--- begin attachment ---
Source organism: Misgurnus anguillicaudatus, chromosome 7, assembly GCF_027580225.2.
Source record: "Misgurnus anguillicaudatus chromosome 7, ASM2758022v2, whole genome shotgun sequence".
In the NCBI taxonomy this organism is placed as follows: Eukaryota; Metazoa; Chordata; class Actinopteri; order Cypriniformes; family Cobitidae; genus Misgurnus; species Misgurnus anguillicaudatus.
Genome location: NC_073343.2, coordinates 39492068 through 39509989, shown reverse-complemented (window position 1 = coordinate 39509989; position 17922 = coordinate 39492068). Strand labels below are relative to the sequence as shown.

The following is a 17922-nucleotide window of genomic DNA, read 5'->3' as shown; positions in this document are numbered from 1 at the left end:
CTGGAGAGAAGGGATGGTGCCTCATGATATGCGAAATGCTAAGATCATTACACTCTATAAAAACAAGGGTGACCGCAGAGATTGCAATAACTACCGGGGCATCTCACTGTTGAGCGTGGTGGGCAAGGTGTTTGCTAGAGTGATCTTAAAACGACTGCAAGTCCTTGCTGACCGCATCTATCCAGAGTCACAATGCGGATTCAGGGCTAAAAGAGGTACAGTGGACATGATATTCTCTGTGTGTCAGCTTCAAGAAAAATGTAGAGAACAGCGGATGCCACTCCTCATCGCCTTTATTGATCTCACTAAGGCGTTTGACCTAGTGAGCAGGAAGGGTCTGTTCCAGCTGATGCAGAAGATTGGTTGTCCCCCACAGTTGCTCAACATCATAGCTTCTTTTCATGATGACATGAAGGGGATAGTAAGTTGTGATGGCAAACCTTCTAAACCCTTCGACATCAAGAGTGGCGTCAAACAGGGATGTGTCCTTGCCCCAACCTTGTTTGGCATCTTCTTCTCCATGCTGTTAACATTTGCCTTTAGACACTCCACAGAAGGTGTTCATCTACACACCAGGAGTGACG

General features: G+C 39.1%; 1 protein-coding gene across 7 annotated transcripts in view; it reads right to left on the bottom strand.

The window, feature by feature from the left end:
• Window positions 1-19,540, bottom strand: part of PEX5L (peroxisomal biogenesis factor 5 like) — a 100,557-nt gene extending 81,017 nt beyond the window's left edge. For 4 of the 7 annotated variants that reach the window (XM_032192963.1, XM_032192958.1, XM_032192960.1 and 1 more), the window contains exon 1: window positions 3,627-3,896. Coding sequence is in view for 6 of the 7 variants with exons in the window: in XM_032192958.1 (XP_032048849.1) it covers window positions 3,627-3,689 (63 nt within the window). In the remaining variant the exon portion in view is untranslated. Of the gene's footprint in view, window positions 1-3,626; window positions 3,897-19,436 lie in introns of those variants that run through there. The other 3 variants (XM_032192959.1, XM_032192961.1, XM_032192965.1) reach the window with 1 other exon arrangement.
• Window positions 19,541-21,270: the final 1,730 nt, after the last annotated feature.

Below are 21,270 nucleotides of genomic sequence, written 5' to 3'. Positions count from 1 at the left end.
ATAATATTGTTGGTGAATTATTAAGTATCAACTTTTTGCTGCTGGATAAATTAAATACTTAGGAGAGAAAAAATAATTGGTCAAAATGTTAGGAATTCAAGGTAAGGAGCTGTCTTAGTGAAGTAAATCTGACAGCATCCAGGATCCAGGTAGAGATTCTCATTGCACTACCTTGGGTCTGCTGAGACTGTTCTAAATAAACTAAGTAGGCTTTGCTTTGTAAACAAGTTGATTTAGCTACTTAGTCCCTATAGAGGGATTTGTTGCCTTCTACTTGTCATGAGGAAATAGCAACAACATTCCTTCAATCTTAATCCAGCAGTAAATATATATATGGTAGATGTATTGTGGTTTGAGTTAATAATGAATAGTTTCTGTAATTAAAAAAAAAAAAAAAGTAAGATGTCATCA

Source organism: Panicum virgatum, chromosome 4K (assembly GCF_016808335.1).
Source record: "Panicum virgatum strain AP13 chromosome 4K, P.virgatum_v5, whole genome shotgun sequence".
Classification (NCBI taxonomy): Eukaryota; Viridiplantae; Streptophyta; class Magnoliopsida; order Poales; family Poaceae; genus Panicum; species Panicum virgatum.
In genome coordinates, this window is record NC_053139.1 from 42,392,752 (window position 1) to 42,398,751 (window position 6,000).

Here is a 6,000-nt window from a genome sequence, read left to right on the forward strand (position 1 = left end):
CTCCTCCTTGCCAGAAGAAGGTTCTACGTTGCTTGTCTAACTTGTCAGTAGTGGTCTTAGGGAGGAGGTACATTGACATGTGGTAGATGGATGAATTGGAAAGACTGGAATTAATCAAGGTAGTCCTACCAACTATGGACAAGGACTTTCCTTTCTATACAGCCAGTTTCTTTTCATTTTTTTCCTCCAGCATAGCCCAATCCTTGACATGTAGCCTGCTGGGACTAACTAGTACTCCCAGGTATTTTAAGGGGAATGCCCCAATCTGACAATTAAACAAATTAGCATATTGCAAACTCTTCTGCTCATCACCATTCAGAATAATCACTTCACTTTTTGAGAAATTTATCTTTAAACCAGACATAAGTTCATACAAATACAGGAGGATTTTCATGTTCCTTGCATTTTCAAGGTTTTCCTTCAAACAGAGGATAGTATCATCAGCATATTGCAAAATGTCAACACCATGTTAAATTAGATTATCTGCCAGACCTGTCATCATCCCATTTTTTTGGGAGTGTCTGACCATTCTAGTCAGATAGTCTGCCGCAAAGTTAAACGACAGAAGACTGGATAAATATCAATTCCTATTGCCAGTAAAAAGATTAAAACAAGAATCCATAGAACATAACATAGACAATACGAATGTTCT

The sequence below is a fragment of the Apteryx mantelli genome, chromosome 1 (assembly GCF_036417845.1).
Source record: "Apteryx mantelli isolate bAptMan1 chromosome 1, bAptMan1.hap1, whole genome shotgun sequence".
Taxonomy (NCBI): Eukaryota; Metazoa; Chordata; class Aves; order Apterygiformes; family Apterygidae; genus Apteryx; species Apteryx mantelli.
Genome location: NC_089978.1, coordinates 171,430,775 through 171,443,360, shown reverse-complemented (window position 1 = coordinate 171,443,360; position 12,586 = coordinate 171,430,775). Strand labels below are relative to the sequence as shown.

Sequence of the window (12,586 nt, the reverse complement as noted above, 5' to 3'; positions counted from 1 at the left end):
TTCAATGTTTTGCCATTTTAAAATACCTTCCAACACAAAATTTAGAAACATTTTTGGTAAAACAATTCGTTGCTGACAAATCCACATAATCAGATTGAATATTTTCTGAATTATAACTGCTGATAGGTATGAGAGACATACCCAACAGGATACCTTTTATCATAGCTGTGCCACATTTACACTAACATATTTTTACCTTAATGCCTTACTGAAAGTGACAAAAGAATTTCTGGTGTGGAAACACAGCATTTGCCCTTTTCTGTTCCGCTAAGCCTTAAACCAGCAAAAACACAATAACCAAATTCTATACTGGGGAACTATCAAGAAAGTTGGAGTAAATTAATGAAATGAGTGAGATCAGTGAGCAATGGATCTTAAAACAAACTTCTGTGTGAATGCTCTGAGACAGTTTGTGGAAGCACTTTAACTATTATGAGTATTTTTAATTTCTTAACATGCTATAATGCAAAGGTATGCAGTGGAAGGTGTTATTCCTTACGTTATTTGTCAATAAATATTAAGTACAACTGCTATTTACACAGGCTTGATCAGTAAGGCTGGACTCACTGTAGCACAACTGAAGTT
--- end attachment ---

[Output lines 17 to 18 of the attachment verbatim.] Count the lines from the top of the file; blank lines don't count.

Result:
Here is a 6,000-nt window from a genome sequence, read left to right on the forward strand (position 1 = left end):
CTCCTCCTTGCCAGAAGAAGGTTCTACGTTGCTTGTCTAACTTGTCAGTAGTGGTCTTAGGGAGGAGGTACATTGACATGTGGTAGATGGATGAATTGGAAAGACTGGAATTAATCAAGGTAGTCCTACCAACTATGGACAAGGACTTTCCTTTCTATACAGCCAGTTTCTTTTCATTTTTTTCCTCCAGCATAGCCCAATCCTTGACATGTAGCCTGCTGGGACTAACTAGTACTCCCAGGTATTTTAAGGGGAATGCCCCAATCTGACAATTAAACAAATTAGCATATTGCAAACTCTTCTGCTCATCACCATTCAGAATAATCACTTCACTTTTTGAGAAATTTATCTTTAAACCAGACATAAGTTCATACAAATACAGGAGGATTTTCATGTTCCTTGCATTTTCAAGGTTTTCCTTCAAACAGAGGATAGTATCATCAGCATATTGCAAAATGTCAACACCATGTTAAATTAGATTATCTGCCAGACCTGTCATCATCCCATTTTTTTGGGAGTGTCTGACCATTCTAGTCAGATAGTCTGCCGCAAAGTTAAACGACAGAAGACTGGATAAATATCAATTCCTATTGCCAGTAAAAAGATTAAAACAAGAATCCATAGAACATAACATAGACAATACGAATGTTCT